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I have a question about the moments generated by torsional springs. Consider an inertial reference frame A and a body fixed reference frame B. The frames are connected by 3 rotational springs acting around all three axes.

For a simple rotation $\psi$ around the $Z_B$-axis the moment will be in the negative $Z_B$ direction: $$ M_B = \begin{bmatrix} 0 \\ 0 \\ -k_z \psi \end{bmatrix} $$

My question is how this can be extended to an arbitrary rotation. For example, using a ZYX Euler rotation, denoted by angles $\psi$, $\theta$, and $\phi$ (commonly called yaw, pitch, roll), the moment could be described as: $$ M_B = \begin{bmatrix} -k_x \phi \\ -k_y \theta \\ -k_z \psi \end{bmatrix} $$

However, this gives the impression that the moment is dependent on the order of rotation. Any rotation can be represented by 12 different sets of angles. For example, if an XYX rotation was considered (with angles corresponding to the same orientation of the B-frame) then the moment would be different than before (no moment in the Z-axis), while the rotation is the same.

Does anybody have an idea how to model such a torsional spring? Am I on the right track?


EDIT

Maybe I should edit my question. What I want to do is model the rotational behaviour of two bodies (1 and 2). They are connected by three virtual rotational springs (representing a link between them). For a normal (translational) spring the forces on body 1 in X, Y, and Z would be easily calculated as: $$ \mathbf{F}_1 = -\mathbf{K}(\mathbf{q}_1 -\mathbf{q}_2) $$ with $\mathbf{q}_1 = \begin{bmatrix} q_{1x} & q_{1y} & q_{1z} \end{bmatrix}^T$ and $\mathbf{q}_2 = \begin{bmatrix} q_{2x} & q_{2y} & q_{2z} \end{bmatrix}^T$ the displacements of body 1 and 2, respectively. And $\mathbf{K}$ the 3x3 diagonal matrix containing the spring constants. The translational motion of the bodies is then described as: $$ \mathbf{m}_1 \ddot{\mathbf{q}}_1 = -\mathbf{K}(\mathbf{q}_1 -\mathbf{q}_2)\\ \mathbf{m}_2 \ddot{\mathbf{q}}_2 = -\mathbf{K}(\mathbf{q}_2 -\mathbf{q}_1) $$ with $\mathbf{m}_1$ and $\mathbf{m}_2$ the diagnonal mass matrices of body 1 and 2.

Now, I want to do something similar for the rotational motion as a result of the torsional springs. So, the motion of by 1 and 2 is described by: $$ \dot{\boldsymbol{\omega}}_1 \mathbf{I}_1 + \boldsymbol{\omega}_1 \times \mathbf{I}_1 \boldsymbol{\omega}_1 = \mathbf{M}_1 \\ \dot{\boldsymbol{\omega}}_2 \mathbf{I}_2 + \boldsymbol{\omega}_2 \times \mathbf{I}_2 \boldsymbol{\omega}_2 = \mathbf{M}_2 $$

with $\boldsymbol{\omega}$ the angular velocities of the bodies (expressed in a body frame), $\mathbf{I}$ the moments of inertia (expressed in a body frame) and $\mathbf{M}_1$ and $\mathbf{M}_2$ are the moments resulting from the torsional springs.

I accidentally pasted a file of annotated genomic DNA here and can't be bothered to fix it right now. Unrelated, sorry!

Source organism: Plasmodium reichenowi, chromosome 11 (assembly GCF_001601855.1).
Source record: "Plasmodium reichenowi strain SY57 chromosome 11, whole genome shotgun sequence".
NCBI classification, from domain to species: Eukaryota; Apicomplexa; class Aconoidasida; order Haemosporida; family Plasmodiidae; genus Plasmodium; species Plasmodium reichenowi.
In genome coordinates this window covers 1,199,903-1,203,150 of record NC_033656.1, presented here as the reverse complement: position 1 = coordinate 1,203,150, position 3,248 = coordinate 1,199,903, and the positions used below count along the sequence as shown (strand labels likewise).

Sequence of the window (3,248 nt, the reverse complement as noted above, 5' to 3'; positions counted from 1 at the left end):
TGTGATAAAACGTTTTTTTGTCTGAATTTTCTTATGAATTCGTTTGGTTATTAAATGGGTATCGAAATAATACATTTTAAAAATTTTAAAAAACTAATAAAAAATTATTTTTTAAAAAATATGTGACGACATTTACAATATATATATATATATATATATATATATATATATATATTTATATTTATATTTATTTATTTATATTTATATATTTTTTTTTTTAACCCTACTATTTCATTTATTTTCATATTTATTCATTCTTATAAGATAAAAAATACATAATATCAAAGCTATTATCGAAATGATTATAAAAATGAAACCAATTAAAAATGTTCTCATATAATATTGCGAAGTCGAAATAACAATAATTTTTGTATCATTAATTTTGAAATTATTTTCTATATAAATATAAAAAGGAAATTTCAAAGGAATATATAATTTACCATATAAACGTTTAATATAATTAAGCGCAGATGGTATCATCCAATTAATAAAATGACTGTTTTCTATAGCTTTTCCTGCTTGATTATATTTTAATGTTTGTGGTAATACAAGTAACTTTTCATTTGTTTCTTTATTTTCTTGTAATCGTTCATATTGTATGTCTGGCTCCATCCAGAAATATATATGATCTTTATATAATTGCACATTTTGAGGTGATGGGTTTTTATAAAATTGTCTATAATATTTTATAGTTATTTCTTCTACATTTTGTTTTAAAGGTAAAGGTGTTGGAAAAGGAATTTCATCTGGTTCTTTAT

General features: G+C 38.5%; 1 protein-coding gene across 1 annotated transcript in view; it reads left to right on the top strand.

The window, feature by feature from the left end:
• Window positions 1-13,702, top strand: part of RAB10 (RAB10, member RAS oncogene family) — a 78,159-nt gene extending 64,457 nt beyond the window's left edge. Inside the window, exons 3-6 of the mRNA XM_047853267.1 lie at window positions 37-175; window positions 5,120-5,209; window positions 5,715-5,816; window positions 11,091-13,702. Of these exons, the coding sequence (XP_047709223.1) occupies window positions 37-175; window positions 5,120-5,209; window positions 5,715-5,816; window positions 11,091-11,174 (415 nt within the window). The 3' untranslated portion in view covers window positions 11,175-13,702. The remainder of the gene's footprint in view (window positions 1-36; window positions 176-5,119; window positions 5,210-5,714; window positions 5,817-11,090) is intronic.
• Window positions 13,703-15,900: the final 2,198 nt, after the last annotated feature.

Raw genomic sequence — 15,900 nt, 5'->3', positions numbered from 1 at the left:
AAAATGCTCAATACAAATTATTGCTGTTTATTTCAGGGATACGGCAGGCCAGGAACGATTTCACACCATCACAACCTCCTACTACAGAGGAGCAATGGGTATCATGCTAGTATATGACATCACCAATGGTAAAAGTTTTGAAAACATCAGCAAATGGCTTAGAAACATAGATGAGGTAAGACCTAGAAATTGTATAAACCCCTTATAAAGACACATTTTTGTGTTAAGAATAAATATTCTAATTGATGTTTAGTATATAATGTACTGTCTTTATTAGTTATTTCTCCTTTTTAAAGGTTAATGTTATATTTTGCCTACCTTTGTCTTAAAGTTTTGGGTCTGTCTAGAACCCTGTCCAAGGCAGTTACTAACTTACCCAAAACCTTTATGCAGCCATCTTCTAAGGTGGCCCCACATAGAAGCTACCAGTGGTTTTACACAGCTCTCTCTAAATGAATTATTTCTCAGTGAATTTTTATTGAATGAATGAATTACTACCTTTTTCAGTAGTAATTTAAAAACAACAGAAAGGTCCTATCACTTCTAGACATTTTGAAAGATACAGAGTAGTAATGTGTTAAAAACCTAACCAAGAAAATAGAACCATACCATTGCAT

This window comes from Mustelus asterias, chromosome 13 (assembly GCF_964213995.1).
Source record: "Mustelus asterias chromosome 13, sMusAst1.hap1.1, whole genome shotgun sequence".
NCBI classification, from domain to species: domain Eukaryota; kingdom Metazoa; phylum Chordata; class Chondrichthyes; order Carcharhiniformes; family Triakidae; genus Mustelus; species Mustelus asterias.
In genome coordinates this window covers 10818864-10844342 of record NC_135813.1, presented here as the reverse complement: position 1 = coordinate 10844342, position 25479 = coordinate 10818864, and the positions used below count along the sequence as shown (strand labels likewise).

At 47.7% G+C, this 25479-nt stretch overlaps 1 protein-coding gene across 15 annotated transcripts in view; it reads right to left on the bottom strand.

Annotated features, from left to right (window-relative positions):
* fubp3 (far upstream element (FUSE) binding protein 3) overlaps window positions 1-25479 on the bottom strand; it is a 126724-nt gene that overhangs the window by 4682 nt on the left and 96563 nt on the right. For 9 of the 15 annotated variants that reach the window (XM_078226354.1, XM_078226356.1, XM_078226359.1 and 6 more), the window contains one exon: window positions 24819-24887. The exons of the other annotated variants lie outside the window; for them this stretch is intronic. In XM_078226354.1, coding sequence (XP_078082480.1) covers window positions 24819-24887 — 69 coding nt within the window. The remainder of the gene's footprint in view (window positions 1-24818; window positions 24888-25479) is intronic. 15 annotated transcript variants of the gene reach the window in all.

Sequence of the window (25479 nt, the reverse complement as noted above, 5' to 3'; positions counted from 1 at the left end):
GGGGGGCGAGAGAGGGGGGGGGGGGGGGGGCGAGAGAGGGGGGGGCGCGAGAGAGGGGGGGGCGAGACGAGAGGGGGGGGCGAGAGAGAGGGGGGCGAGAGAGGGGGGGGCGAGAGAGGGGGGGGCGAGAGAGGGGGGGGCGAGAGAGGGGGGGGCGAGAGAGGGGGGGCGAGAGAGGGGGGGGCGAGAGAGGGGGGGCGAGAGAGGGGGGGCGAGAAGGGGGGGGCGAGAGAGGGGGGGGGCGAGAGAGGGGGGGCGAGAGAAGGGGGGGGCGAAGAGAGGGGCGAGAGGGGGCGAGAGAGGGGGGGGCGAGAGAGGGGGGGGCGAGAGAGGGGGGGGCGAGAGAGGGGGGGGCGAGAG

I'm looking for a method to calculate these moments.

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  • $\begingroup$ A torsional spring generates a force at a distance and not a moment (only). It is important to keep both in context. $\endgroup$ – ja72 Feb 10 '15 at 17:57
  • $\begingroup$ Is there an actual gimbal (three rotational joints) between the bodies, or only the springs? I am asking because, joints transmit forces also, but virtual rot. springs may not. $\endgroup$ – ja72 Feb 11 '15 at 15:53
  • $\begingroup$ It is a purely virtual rotational spring. In reality there is a 6DOF manipulator arm between the two bodies. However, for now, this is too complex for my analysis. Therefore, I'm investigating what the motion is using only virtual springs $\endgroup$ – MichaelDeSanta Feb 11 '15 at 17:21
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To answer your question you need the 3×3 Jacobian $J$ which connects the joint angle speeds $\dot{q}=(\dot{\varphi},\dot{\psi},\dot{\theta})$ with the rotational velocity of the body $$ \vec{\omega} = J \dot{q}$$

Since the springs need to act against the relative motion the spring torques $\tau = {\bf k}\dot{q}$ need to be along the motion axes (where ${\bf k}$ is a 3×3 diagonal matrix with the torsional spring rates). Notice $\tau$ is not a vector. To get to the vector moments supporting the joints you need to find $\vec{M}$ with $$\tau = J^{\top} \vec{M}$$

(See https://studywolf.wordpress.com/2013/09/02/robot-control-jacobians-velocity-and-force/)

This is done with the pseudo inverse

$$ \vec{M} = {\bf I}J \left( J^\top {\bf I} J\right)^{-1} \tau$$

where ${\bf I}$ is the 3×3 rotational inertia matrix rotated in the world coordinate system (with ${\bf I} = E I_{body} E^\top$ given the 3×3 rotation matrix $E(\varphi,\psi,\theta)$).

To validate this result, do the following

$$ \tau = J^\top \vec{M} = J^\top {\bf I}J \left( J^\top {\bf I} J\right)^{-1} \tau \equiv \tau $$

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  • $\begingroup$ Thank you for your reply. About the Jacobian. For a ZYX Euler rotation the Jacobian can then be written as: $$ J = \begin{bmatrix} 1 & 0 &-sin(\theta) \\ 0 &cos(\phi) &sin(\phi)cos(\theta) \\ 0 &-sin(\phi) &cos(\phi)cos(\theta) \end{bmatrix} $$ or in terms of quaternions: $$ J = 2\begin{bmatrix} q_4 & q_3 & -q_2 & -q_1 \\ -q_3 & q_4 & q_1 & -q_2 \\ q_2 & -q_1 & q_4 & -q_3 \\ q_1 & q_2 & q_3 & q_4 \end{bmatrix} $$ If I understand correctly $\endgroup$ – MichaelDeSanta Feb 10 '15 at 22:11
  • $\begingroup$ The jacobian for ZYX is $$ J = \hat{k} \dot{\varphi} + R_z(\varphi) \left( \hat{j} \dot{\psi} + R_y(\psi) \hat{i} \dot{\theta} \right) $$ $\endgroup$ – ja72 Feb 11 '15 at 0:52

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